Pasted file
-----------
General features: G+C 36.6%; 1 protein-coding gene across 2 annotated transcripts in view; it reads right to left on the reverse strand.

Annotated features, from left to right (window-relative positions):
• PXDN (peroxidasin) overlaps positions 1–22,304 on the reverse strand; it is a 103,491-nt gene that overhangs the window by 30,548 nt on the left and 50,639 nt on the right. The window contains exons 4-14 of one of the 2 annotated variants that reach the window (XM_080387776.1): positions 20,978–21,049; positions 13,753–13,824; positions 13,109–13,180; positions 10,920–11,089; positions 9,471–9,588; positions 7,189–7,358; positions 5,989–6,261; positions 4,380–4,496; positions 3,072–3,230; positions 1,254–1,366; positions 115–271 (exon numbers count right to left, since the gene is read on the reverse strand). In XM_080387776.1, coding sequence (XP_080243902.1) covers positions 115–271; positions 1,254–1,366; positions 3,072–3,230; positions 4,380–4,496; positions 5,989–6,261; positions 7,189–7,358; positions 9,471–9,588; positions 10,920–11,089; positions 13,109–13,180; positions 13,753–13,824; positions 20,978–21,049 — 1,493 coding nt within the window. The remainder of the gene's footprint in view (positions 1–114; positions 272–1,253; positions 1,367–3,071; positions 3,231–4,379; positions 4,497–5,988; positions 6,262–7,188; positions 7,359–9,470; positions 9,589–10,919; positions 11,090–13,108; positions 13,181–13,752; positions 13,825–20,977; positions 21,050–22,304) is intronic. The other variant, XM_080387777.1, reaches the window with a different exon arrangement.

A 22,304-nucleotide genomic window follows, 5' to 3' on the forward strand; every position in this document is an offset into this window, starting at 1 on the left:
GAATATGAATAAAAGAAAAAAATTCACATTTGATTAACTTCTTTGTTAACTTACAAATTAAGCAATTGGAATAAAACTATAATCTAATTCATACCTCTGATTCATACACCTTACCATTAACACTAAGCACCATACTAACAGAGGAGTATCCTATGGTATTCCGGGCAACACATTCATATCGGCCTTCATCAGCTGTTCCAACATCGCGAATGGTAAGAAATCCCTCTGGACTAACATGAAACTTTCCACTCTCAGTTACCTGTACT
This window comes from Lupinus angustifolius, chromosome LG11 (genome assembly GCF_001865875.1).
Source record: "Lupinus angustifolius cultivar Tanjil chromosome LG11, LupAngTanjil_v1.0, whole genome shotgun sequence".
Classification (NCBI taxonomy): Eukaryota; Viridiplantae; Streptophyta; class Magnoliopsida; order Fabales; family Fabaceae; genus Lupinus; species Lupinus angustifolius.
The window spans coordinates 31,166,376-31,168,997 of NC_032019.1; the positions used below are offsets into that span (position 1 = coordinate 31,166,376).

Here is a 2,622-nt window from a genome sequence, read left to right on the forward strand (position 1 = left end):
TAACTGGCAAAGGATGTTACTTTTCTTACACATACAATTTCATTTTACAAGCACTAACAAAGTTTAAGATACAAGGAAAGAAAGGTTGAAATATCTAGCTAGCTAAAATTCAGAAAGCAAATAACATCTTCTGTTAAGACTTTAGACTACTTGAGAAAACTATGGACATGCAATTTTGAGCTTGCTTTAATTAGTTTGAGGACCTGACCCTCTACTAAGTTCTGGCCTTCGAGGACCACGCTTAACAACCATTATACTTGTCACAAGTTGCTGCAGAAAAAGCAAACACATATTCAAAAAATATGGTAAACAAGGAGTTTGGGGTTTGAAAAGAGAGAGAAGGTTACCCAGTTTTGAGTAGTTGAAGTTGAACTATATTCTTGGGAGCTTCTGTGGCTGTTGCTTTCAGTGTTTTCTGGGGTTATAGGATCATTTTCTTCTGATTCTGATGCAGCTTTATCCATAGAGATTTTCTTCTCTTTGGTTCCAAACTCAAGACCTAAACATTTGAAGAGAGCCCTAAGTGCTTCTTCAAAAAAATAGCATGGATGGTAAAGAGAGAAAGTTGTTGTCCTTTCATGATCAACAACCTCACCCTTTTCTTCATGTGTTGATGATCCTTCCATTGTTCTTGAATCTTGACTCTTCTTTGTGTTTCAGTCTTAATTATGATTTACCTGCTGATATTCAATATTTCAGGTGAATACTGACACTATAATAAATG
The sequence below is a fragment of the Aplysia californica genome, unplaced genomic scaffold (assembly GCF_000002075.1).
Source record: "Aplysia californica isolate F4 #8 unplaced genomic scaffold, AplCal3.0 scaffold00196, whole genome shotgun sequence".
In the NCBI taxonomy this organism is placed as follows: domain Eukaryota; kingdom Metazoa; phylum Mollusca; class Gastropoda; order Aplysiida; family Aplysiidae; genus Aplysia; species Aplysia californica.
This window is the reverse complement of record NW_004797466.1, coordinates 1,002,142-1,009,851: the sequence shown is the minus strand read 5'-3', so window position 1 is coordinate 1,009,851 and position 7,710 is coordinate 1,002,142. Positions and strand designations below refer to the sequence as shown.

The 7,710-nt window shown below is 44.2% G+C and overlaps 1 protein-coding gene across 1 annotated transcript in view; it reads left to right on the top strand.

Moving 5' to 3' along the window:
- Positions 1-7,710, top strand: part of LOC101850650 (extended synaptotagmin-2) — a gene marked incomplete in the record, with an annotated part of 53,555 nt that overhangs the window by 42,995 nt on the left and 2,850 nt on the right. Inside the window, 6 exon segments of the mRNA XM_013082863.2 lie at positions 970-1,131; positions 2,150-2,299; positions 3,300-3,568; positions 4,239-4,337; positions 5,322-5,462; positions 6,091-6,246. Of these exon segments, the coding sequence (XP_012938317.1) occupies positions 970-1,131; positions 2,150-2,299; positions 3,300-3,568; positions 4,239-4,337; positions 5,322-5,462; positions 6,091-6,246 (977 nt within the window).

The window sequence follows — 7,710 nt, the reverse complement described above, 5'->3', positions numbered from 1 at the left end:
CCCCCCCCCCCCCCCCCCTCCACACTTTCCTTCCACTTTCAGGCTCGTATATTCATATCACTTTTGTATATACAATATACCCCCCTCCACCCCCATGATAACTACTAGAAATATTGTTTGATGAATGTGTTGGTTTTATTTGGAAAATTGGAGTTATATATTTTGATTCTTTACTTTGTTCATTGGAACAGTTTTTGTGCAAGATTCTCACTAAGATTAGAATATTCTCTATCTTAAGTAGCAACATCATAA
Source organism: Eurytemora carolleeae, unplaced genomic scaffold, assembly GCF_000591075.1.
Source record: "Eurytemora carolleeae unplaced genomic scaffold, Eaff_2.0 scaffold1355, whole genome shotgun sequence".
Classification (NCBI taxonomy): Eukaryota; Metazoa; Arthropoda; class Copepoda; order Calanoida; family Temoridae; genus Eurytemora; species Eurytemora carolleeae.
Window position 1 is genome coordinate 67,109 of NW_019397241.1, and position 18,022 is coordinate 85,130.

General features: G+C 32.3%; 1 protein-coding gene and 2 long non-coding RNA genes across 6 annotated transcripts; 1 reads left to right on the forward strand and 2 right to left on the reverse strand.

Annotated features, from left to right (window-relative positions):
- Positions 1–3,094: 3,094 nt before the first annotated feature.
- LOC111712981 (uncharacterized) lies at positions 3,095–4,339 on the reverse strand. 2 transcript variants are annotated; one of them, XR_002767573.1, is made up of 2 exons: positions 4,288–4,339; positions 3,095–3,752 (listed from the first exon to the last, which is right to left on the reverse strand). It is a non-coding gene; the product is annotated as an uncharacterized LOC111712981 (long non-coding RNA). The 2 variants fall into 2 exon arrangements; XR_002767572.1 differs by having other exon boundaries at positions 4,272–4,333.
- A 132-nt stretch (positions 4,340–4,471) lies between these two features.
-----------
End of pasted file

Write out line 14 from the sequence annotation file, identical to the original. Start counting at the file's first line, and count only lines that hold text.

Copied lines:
In the NCBI taxonomy this organism is placed as follows: domain Eukaryota; kingdom Metazoa; phylum Mollusca; class Gastropoda; order Aplysiida; family Aplysiidae; genus Aplysia; species Aplysia californica.